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Walmart executives gather with Dean Gilligan.
Walmart executives gather with Dean Gilligan.

The world’s largest retailer, employing more than 2.1 million associates at more than 8,416 retail units in 15 countries worldwide, Walmart demonstrates a commitment to sustainability and diversity, exhibited by its involvement with the school over the past five years. In 2009 and 2010, Walmart will award the school more than $140,000 in support of sustainability, diversity and other key initiatives.

Walmart’s green leadership on campus is a reflection of the efforts the retailer has made to educate consumers on ways to minimize their carbon footprints. “We were probably one of the very early [corporations] to recognize that sustainability—not only was it important for the world we live in—we also realized very quickly it was important to sustain ourselves as a business,” says Charles Holley, BBA ’79, executive vice president of finance and treasurer of Walmart and a member of the Dean’s Advisory Council at McCombs.

Since 2007, the company has sent more than 20 professionals to speak in classes at McCombs and provided sustainability business cases as the lead sponsor of student case competitions. In October 2009, Lee Scott, chairman of the executive committee of the board and former CEO of Walmart, spoke as part of the school’s VIP Distinguished Speaker Series about leadership and sustainability. Additionally, Scott hosted a university-wide forum with top researchers from across campus to discuss critical sustainability issues. In 2009, Walmart awarded $50,000 in seed funding to help launch the school’s Energy Management and Innovation Center (EMIC).

“As perhaps the largest corporate consumer of energy in the world, Walmart has provided substantial leadership in areas that relate to energy efficiency and sustainability,” says Sheridan Titman, professor of finance and executive director of EMIC.

Diversity is also a cornerstone of Walmart’s business plan and an integral part of its corporate culture. To cater to a globally diverse customer base, you need “diversity of thought,” Holley says. “Diversity means many things, not just your ethnic makeup. It can be your background, your culture. It’s important that the way we think and manage the company reflects that.”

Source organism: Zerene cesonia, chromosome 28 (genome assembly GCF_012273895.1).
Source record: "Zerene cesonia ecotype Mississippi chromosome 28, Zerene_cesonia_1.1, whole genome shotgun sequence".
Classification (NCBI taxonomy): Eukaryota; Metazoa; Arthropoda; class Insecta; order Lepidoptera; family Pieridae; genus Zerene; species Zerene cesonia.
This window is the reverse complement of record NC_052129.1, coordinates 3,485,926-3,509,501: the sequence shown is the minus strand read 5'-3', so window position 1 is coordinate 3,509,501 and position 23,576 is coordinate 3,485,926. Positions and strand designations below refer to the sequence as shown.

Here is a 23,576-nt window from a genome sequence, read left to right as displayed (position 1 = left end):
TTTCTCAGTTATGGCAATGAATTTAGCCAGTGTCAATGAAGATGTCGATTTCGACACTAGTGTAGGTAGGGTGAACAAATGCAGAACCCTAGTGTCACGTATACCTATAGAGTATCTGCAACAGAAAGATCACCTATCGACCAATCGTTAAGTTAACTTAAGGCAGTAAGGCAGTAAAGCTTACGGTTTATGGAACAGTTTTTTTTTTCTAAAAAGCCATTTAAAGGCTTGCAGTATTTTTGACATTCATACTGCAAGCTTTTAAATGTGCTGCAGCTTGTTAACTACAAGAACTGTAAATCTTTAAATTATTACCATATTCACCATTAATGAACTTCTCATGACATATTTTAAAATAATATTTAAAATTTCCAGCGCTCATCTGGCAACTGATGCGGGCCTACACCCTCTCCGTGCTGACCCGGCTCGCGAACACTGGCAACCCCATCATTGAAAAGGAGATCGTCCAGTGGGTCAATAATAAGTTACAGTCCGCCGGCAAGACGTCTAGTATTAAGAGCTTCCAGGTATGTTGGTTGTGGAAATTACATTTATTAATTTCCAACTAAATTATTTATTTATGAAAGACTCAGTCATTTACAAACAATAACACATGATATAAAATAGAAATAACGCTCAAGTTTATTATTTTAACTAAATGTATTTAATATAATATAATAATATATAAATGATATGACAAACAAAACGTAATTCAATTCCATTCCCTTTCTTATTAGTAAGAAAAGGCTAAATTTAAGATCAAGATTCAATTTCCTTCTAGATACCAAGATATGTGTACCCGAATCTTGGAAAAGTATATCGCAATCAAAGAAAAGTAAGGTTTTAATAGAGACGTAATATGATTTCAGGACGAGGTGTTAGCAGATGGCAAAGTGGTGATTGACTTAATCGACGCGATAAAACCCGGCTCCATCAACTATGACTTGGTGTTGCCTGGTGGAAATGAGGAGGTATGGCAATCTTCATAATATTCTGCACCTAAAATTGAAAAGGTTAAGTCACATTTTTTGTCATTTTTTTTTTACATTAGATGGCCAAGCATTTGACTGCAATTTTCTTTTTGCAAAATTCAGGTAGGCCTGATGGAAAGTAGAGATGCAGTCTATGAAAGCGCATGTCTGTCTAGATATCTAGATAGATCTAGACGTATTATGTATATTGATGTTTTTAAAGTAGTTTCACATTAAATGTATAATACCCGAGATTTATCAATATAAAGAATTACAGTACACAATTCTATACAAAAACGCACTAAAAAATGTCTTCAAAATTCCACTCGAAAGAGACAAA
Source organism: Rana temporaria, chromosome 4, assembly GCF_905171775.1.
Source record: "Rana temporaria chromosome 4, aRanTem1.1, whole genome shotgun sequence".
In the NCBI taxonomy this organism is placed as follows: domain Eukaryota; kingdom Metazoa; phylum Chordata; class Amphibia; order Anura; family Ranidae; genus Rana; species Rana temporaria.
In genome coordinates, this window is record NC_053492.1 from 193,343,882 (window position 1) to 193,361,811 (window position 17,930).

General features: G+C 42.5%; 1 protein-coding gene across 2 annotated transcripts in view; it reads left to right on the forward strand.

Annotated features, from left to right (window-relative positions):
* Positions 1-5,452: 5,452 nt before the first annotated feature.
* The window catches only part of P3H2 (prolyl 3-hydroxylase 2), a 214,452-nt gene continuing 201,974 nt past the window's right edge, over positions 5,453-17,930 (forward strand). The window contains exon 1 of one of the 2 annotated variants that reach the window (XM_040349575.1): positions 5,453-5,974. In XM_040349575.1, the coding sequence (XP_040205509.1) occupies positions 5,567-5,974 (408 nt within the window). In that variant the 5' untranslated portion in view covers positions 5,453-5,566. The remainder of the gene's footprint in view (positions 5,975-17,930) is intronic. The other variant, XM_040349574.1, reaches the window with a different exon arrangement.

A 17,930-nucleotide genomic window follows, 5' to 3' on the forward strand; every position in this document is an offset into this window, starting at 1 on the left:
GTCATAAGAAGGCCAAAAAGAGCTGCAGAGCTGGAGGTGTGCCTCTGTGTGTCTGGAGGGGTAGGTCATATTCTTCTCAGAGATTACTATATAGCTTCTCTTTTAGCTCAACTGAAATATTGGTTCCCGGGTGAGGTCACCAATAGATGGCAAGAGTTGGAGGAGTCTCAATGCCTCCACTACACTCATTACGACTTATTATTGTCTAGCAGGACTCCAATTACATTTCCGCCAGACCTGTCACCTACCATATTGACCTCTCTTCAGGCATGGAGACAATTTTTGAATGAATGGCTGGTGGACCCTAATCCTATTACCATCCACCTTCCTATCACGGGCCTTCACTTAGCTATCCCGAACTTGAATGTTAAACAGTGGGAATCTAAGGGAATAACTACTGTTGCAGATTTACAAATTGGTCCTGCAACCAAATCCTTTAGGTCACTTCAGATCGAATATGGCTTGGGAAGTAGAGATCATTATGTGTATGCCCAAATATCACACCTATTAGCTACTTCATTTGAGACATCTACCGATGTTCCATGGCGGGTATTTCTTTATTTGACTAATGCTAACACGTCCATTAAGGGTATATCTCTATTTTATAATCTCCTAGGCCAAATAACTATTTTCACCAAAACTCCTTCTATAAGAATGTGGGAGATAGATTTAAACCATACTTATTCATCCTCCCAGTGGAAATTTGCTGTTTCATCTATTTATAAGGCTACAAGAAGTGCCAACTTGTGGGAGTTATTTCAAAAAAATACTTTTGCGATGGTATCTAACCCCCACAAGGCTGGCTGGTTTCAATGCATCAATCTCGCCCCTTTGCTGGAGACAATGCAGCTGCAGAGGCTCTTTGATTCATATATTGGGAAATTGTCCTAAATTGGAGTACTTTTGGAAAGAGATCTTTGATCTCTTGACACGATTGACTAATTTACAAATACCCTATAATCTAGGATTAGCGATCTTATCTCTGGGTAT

Walmart promotes these values through its engagement with McCombs. In 2009–10, Walmart donated $25,000 to graduate and undergraduate diversity scholarships and $15,000 to the Diversity in Business program. The firm, which has committed to continued involvement with The University of Texas at Austin for the next three years, provides some of the largest corporate scholarships to individual students, which has helped the school attract top talent to the MBA and BBA programs.

McCombs alumni at Walmart have also generously donated their time by participating in key diversity programs and speaking to student organizations, such as Graduate Women in Business and the Association of Latino Professionals in Finance and Accounting.

In April, Walmart received the school’s Outstanding Corporate Partner Award, which recognizes a company whose support and engagement extends beyond recruiting and reaches broadly across the school’s key areas for partnerships: priority initiatives, students, research and research centers, faculty and executive education.

Other award winners at the McCombs School Corporate Recognition Dinner include Chevron, the recipient of the 2010 Blazing Saddles award, which honors a company that has the most unique and innovative involvement with the McCombs School over the past year, and Tom Rizzoli with Shell, who was the 2010 Outstanding Corporate Champion, an award that recognizes an individual within a company who has made significant, ongoing contributions to the relationship between the school and his or her company.



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